Archive for the ‘Egypt’ Category

Whoa, We Saw the Pyramids


Scott and the Sphinx

From Istanbul, we had toyed with visiting other parts of Turkey like Cappadocia, but since it was mid-November we instead decided to buy tickets at the last minute to warmer Egypt. We spent four days in Cairo gawking at the Pyramids of Giza and stuffing ourselves with cheap, delicious food.


It was pretty darn cool to see the only one of the Seven Wonders of the Ancient World still remaining. It’s crazy that the Egyptians built these pyramids over 4000 years ago. Or maybe it really was the aliens…


In front of the Pyramid of Khafre


Passageways lined by steep ladders led deep underground to the tombs where mummies and treasure used to lie. And I got to say, “I’m in a pyramid!” (We have a weird running joke where I say, “I’m in a fort!” when in a fort)


We also took a picture of touching the Pyramid of Khufu in the same way that we saw dozens of people do at the Taj Mahal. We told ourselves that we did it ironically, but I think we’re just dorky and found it funny.


Picture of the street from our hostel window

Scott loved being in Egypt. It had been a long time since we had been in a developing country, and it reminded us a lot of India. Scott enjoyed the vibrancy of life in Egypt, but I quickly grew tired of Cairo’s crowds, traffic, incessant honking past midnight, blow-your-nose-and-it’s-black pollution, and shysters who kept trying to wring Egyptian pounds out of us. I think what Scott especially loved with all his cheapskate frugal heart were the amazing food prices, some of which were on the same level with India (i.e. even cheaper than southeast Asia). The picture above shows the chain restaurant Gad across the street from our hostel, which we must have gone to at least five times.


There we got falafel sandwiches (pita bread filled with falafel, veggies, and tahini) and fuul sandwiches (with mashed fava beans similar to how Mexicans prepare refried beans) for 1.25 Egyptian pounds each. Considering 1 dollar is worth a little over 6 Egyptian pounds, that meant each sandwich cost 20 cents. And this was at a pretty nice restaurant, so I imagine it’d be even cheaper as street food. Our first night in Cairo, Scott ordered three sandwiches there after already having eaten dinner on the plane, and I tried to stop him from buying so many, but he said he had to order three because they totaled 60 cents, and he just couldn’t pass that up. To his credit, he did manage to finish them, although he was pretty stuffed afterward.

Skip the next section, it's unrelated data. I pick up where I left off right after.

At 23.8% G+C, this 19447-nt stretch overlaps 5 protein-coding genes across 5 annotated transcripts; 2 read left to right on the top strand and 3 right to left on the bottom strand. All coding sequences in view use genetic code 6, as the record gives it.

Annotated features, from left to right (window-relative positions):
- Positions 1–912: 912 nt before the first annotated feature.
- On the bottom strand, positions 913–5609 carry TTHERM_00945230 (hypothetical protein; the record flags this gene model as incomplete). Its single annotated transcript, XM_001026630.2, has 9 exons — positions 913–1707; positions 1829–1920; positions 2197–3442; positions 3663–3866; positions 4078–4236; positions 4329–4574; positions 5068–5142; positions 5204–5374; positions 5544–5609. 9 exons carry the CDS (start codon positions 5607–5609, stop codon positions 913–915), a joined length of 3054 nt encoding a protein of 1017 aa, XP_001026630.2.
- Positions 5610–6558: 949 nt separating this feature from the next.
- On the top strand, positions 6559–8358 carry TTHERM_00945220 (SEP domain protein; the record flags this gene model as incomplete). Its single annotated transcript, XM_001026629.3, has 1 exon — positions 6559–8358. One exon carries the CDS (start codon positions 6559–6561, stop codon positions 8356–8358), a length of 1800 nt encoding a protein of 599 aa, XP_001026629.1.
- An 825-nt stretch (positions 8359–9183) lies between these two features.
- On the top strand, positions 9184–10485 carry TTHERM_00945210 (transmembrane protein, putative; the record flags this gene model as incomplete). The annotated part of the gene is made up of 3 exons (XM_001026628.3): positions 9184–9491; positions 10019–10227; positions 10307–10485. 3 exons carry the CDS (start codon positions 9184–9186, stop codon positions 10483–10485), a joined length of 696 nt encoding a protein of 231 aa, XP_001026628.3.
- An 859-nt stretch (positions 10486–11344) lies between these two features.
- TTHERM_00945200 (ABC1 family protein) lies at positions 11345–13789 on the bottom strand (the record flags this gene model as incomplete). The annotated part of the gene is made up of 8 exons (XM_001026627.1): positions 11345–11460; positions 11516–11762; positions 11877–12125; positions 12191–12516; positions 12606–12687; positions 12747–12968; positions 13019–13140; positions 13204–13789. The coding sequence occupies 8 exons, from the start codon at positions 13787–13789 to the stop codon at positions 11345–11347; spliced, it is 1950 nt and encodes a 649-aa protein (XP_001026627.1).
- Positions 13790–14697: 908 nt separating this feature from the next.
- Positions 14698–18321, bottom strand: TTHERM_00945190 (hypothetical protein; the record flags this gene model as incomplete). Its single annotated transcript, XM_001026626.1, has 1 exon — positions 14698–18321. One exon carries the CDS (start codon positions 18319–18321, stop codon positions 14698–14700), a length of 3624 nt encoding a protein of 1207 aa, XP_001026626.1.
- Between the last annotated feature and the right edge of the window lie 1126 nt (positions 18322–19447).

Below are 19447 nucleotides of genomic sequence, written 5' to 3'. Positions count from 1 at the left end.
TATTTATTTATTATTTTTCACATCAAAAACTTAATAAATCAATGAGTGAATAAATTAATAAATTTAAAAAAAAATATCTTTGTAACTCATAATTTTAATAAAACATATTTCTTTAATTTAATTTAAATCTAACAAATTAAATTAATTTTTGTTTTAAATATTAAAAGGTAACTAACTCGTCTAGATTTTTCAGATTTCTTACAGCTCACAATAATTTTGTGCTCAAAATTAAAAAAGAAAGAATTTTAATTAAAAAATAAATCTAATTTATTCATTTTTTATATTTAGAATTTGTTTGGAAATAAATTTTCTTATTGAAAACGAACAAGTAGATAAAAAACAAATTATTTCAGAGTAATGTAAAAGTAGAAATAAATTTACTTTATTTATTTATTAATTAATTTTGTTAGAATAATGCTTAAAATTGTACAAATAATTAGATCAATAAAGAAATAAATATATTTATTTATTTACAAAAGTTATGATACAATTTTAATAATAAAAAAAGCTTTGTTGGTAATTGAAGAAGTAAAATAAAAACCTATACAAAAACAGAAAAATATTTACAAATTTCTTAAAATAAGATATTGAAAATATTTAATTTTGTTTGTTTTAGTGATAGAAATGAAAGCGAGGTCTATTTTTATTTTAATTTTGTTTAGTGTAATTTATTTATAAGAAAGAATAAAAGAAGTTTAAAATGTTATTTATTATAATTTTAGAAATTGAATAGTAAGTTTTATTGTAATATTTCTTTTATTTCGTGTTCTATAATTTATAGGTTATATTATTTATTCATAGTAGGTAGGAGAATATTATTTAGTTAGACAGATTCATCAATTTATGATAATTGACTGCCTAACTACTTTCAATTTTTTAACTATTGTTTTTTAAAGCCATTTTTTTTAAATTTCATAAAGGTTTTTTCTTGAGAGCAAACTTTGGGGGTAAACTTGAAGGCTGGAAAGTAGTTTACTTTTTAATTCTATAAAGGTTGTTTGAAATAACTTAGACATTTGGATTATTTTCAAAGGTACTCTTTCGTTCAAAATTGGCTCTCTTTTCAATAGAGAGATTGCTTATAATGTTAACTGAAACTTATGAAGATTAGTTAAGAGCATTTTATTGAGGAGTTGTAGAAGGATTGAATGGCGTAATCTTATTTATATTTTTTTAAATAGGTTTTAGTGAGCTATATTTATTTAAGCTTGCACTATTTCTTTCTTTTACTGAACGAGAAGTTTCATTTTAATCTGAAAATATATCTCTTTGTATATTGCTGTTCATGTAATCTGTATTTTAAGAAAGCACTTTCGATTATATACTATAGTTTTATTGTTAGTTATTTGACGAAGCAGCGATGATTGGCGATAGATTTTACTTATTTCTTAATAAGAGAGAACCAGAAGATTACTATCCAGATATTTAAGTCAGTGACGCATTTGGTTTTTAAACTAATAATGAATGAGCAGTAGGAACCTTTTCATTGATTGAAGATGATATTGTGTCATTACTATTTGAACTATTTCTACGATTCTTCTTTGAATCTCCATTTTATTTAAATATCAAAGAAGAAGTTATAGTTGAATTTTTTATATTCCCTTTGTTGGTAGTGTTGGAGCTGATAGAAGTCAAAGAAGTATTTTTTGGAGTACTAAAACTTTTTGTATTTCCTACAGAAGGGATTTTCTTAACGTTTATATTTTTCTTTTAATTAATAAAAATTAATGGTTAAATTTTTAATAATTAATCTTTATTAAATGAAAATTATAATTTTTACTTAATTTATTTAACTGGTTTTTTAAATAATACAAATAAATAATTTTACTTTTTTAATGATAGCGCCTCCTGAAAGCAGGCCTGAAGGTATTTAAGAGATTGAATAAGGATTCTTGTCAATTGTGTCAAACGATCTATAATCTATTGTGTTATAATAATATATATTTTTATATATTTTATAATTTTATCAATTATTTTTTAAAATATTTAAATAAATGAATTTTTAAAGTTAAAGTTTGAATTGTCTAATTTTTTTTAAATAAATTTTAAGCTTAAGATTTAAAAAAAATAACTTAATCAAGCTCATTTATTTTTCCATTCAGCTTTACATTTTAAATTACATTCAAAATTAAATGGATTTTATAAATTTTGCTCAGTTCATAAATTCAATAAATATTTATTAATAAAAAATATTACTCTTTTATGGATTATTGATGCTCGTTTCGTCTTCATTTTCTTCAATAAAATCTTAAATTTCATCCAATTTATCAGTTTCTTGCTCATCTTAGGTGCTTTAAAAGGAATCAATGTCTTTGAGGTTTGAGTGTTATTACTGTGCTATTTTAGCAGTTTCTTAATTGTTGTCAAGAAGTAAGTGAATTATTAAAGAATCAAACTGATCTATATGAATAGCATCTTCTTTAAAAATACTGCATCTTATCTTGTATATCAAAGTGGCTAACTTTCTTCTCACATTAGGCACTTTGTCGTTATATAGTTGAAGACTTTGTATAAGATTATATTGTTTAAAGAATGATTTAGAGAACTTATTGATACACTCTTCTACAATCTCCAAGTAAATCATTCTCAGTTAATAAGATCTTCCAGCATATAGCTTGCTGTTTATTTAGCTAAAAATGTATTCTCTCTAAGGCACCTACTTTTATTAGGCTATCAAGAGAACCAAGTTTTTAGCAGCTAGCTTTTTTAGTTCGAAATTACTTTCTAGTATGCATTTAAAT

The fresh pita bread was delicious. We constantly saw people on bicycles carrying large trays of pitas on their heads from the ovens where they had just been baked to the street stands where they would be sold.


We stuck our heads into one shop where they were churning out fresh, hot pitas hoping to buy a couple. One guy immediately decided to give us a tour around the shop and showed us every step of how they were made. He had pretty decent English, but he used the phrase, “My name is,” to mean “The name of this is,” and so he pointed out different objects in the shop as “My name is oven,” and looked at me and asked Scott, “My name is wife?”


We were given some tea, too. Afterwards, we were offered pitas at 2 Egyptian pounds per pita, which we knew was at least ten times the normal price (Scott had bought 4 or 5 pitas for 1 pound at a stand the day before), but when a massive overcharge is still 30 cents a pita, we were happy to buy a couple and give the guy a little extra for showing us around.


Another popular Egyptian dish that we liked was kushari, which is macaroni, rice, lentils, and chickpeas topped with tomato sauce and fried onions with a splash of something spicy. Not terribly exciting, but hearty and filling and a nice vegetarian option – look for big metal vats to find where it’s sold.


We also loved the mango ice cream from a dessert shop across the street from our hostel. It was chock full of real mango and wonderfully creamy. I have to say that it even rivaled Italian gelato, except that two scoops of this stuff in Egypt cost less than a dollar.


In addition to food, the huge bazaars sold everything you could possibly want to buy, but I found it a little scary to navigate through the crowds. A lot of people tried to pass through the narrow lanes carrying large loads on their backs or carts, and the way they announced their presence was to hiss like a snake from behind. If I didn’t hear it in time, I could get knocked around by a bunch of bulging blankets.


But hey, at least I didn’t get run over by a truck full of blankets. Egypt was an exciting way to spend the last week of our trip before we went back to the comforts of home. Since we had such limited time in Cairo, we didn’t have a chance to visit its huge Egyptian Museum, but at least we had an overnight layover in London before going home, and we got to spend a whirlwind hour in the British Museum, which has a completely ridiculous Egyptian collection. Not only did they have a crazy number of mummies and giant Egyptian heads and sculptures, they also had the Rosetta Stone. And seeing the Parthenon sculptures there was pretty neat after visiting Athens. After way too short of a time in London, Scott flew to Grand Rapids to be with his family while I flew to LA to be with mine. I’ll write more soon on what it was like to go on a trip like this and how it feels to be back home.


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